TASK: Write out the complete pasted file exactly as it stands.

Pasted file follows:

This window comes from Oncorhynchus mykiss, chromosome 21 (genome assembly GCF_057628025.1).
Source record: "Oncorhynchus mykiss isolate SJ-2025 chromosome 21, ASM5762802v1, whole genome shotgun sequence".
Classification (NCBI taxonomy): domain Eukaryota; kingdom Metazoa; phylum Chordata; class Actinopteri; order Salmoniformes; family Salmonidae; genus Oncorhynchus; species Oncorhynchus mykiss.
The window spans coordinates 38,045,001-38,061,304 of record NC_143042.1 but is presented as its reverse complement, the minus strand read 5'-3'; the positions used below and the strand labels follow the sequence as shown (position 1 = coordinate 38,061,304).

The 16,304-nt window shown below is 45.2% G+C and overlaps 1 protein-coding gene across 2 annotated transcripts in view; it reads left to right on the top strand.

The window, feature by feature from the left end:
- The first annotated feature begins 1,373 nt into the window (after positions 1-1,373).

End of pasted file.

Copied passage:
This window comes from Oncorhynchus mykiss, chromosome 21 (genome assembly GCF_057628025.1).
Source record: "Oncorhynchus mykiss isolate SJ-2025 chromosome 21, ASM5762802v1, whole genome shotgun sequence".
Classification (NCBI taxonomy): domain Eukaryota; kingdom Metazoa; phylum Chordata; class Actinopteri; order Salmoniformes; family Salmonidae; genus Oncorhynchus; species Oncorhynchus mykiss.
The window spans coordinates 38,045,001-38,061,304 of record NC_143042.1 but is presented as its reverse complement, the minus strand read 5'-3'; the positions used below and the strand labels follow the sequence as shown (position 1 = coordinate 38,061,304).

The 16,304-nt window shown below is 45.2% G+C and overlaps 1 protein-coding gene across 2 annotated transcripts in view; it reads left to right on the top strand.

The window, feature by feature from the left end:
- The first annotated feature begins 1,373 nt into the window (after positions 1-1,373).